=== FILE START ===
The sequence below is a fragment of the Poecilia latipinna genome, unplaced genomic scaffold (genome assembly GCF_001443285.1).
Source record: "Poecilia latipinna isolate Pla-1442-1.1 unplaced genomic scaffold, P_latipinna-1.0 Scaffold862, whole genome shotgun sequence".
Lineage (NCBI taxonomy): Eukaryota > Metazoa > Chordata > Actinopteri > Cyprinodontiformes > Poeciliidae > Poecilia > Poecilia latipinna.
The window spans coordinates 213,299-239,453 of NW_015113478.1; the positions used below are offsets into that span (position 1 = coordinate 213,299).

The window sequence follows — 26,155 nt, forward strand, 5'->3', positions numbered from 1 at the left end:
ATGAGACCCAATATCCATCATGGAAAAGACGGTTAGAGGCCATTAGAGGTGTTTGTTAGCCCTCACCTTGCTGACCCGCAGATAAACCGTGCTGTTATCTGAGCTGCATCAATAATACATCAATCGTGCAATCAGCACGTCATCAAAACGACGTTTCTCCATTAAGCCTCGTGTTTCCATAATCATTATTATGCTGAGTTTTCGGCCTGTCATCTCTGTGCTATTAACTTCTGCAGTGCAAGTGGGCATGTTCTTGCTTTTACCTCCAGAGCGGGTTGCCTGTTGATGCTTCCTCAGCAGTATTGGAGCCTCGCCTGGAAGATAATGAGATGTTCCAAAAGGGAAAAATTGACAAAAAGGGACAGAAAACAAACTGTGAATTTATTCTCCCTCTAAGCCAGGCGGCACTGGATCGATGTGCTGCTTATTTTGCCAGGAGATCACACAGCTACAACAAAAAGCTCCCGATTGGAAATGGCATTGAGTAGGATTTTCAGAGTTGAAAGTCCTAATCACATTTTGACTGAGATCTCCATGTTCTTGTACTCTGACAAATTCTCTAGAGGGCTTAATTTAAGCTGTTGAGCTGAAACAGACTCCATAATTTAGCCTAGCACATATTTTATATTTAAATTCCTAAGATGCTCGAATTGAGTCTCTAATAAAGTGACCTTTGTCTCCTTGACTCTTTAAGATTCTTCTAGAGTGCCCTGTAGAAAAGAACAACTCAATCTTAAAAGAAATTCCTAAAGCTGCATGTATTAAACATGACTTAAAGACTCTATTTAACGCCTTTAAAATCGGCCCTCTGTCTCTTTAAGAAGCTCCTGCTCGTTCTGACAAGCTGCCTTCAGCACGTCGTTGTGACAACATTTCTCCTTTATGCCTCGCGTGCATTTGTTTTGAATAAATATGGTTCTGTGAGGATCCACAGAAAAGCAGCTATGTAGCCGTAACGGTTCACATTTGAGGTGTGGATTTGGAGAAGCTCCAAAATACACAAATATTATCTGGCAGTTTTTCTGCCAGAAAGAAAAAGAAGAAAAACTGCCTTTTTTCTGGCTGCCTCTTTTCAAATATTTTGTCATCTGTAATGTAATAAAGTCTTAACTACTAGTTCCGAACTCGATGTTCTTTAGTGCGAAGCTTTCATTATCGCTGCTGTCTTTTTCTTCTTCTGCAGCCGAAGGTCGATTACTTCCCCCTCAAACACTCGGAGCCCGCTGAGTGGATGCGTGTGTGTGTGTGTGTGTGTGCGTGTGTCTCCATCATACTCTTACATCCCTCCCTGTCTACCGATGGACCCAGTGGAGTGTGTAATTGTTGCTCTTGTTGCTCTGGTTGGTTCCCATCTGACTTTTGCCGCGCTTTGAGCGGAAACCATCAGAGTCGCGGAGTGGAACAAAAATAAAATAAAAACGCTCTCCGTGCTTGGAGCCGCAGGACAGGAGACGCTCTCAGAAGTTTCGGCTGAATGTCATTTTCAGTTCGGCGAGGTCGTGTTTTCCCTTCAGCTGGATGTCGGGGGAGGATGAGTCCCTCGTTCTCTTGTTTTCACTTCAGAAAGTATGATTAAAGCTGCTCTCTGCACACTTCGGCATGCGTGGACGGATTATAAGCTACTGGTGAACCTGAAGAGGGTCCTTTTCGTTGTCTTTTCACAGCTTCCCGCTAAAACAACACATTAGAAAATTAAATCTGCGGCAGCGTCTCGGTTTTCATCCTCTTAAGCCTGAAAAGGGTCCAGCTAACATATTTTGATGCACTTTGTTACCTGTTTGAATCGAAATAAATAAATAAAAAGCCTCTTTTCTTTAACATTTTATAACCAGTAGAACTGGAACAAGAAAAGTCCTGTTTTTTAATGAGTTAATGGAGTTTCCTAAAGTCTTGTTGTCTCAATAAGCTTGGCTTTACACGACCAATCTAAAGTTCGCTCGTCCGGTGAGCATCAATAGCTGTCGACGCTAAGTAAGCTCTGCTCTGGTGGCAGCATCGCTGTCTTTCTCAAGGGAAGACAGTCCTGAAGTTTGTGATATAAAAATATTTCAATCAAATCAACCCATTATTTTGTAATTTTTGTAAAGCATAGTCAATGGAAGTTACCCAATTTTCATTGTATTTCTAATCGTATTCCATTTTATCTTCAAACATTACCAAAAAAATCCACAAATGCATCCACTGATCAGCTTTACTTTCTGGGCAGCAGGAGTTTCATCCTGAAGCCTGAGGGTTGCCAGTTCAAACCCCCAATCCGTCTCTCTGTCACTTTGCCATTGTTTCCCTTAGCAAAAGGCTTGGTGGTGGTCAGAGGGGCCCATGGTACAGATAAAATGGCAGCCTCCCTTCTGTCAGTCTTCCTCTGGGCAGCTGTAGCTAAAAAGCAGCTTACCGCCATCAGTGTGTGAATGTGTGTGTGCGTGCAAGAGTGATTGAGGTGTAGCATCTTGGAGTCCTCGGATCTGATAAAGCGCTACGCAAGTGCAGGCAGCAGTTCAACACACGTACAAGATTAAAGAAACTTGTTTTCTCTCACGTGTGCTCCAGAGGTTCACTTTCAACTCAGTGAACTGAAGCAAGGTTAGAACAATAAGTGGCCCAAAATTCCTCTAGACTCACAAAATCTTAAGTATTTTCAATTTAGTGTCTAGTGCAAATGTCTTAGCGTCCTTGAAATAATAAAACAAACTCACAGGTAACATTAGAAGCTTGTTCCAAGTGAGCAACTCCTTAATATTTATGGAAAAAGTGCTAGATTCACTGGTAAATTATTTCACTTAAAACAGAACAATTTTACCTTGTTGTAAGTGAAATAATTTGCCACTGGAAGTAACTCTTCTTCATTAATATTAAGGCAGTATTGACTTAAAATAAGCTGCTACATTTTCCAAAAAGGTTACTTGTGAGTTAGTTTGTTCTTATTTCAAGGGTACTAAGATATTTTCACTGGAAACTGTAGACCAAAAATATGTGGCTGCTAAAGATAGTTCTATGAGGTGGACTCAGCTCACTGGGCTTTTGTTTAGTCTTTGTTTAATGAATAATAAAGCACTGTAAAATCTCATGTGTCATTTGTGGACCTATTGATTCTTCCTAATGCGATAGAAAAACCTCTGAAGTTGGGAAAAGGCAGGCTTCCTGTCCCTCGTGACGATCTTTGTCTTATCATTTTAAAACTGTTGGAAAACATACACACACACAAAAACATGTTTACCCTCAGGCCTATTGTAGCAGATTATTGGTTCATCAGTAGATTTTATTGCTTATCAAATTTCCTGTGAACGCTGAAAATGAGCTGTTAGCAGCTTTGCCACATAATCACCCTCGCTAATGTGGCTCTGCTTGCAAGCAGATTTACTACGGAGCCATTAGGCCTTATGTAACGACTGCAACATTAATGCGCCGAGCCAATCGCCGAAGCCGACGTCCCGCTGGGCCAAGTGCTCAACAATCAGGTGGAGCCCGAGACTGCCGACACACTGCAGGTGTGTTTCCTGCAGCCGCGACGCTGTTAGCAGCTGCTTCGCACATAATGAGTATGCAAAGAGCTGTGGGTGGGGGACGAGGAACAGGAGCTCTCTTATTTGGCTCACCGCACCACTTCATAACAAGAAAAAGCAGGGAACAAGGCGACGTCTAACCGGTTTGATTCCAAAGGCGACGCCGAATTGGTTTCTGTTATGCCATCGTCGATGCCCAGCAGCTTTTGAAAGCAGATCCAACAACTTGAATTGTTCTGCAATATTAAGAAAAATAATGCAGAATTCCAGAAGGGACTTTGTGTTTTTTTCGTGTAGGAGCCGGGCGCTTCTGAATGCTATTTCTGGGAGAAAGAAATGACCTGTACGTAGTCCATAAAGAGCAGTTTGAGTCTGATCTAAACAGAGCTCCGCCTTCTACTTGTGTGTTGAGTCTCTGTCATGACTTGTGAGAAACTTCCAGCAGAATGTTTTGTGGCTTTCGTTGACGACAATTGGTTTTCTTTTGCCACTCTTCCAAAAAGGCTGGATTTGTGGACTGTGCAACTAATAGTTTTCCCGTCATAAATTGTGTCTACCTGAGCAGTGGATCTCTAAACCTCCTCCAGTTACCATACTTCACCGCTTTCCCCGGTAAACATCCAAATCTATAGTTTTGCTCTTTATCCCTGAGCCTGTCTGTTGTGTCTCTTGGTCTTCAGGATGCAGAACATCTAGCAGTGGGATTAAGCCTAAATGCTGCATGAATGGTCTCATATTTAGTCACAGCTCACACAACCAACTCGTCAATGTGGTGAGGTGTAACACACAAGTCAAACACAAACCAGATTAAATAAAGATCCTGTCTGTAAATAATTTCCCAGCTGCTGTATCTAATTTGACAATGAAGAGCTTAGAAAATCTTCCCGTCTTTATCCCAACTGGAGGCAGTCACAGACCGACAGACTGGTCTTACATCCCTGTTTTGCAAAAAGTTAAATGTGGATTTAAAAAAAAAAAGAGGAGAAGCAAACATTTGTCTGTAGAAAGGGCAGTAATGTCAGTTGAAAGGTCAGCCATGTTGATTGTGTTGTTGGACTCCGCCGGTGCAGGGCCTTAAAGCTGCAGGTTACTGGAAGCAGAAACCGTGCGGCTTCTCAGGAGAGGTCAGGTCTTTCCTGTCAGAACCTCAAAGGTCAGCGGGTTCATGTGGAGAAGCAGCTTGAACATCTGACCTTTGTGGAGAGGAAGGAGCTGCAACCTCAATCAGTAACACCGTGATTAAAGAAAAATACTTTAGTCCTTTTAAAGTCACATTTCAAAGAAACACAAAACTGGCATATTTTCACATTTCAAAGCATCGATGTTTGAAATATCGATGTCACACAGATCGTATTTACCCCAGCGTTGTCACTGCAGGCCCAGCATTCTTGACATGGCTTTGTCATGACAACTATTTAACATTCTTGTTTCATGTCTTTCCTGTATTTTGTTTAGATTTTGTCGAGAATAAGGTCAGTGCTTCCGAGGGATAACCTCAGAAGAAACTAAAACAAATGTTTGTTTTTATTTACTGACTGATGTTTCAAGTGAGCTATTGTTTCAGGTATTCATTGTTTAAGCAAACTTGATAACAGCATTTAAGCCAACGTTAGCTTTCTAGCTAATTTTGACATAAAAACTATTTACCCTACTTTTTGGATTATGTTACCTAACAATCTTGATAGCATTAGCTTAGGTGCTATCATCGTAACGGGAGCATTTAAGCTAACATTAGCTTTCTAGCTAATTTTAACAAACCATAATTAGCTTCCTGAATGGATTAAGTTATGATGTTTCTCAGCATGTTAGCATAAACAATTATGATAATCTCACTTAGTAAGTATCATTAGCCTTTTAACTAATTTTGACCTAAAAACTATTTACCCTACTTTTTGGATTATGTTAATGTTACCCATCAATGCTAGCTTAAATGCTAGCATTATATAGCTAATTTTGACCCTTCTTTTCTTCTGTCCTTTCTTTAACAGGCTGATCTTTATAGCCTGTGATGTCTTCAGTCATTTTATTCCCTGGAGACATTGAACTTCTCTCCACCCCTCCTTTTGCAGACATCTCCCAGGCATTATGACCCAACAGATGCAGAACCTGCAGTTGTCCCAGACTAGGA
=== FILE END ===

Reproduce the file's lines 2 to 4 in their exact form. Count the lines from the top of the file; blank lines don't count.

Source record: "Poecilia latipinna isolate Pla-1442-1.1 unplaced genomic scaffold, P_latipinna-1.0 Scaffold862, whole genome shotgun sequence".
Lineage (NCBI taxonomy): Eukaryota > Metazoa > Chordata > Actinopteri > Cyprinodontiformes > Poeciliidae > Poecilia > Poecilia latipinna.
The window spans coordinates 213,299-239,453 of NW_015113478.1; the positions used below are offsets into that span (position 1 = coordinate 213,299).